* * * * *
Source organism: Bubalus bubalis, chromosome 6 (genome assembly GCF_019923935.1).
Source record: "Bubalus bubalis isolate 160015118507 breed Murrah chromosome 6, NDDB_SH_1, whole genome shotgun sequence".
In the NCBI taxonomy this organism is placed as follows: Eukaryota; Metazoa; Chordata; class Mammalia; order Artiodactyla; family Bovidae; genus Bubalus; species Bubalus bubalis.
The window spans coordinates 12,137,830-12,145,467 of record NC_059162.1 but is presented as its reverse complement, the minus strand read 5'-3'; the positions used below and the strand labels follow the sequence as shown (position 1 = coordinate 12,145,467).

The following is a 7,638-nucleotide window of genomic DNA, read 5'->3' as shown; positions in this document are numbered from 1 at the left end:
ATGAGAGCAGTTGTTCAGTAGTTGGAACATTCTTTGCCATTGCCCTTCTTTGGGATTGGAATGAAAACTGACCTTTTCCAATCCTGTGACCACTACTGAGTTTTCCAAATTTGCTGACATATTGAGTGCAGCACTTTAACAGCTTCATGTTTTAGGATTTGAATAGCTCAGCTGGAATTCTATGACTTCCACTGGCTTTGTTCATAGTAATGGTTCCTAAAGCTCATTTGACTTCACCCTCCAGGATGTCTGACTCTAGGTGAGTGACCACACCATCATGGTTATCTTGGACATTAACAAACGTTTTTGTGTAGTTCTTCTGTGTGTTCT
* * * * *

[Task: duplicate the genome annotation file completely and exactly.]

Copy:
Source organism: Bubalus bubalis, chromosome 6 (genome assembly GCF_019923935.1).
Source record: "Bubalus bubalis isolate 160015118507 breed Murrah chromosome 6, NDDB_SH_1, whole genome shotgun sequence".
In the NCBI taxonomy this organism is placed as follows: Eukaryota; Metazoa; Chordata; class Mammalia; order Artiodactyla; family Bovidae; genus Bubalus; species Bubalus bubalis.
The window spans coordinates 12,137,830-12,145,467 of record NC_059162.1 but is presented as its reverse complement, the minus strand read 5'-3'; the positions used below and the strand labels follow the sequence as shown (position 1 = coordinate 12,145,467).

The following is a 7,638-nucleotide window of genomic DNA, read 5'->3' as shown; positions in this document are numbered from 1 at the left end:
ATGAGAGCAGTTGTTCAGTAGTTGGAACATTCTTTGCCATTGCCCTTCTTTGGGATTGGAATGAAAACTGACCTTTTCCAATCCTGTGACCACTACTGAGTTTTCCAAATTTGCTGACATATTGAGTGCAGCACTTTAACAGCTTCATGTTTTAGGATTTGAATAGCTCAGCTGGAATTCTATGACTTCCACTGGCTTTGTTCATAGTAATGGTTCCTAAAGCTCATTTGACTTCACCCTCCAGGATGTCTGACTCTAGGTGAGTGACCACACCATCATGGTTATCTTGGACATTAACAAACGTTTTTGTGTAGTTCTTCTGTGTGTTCT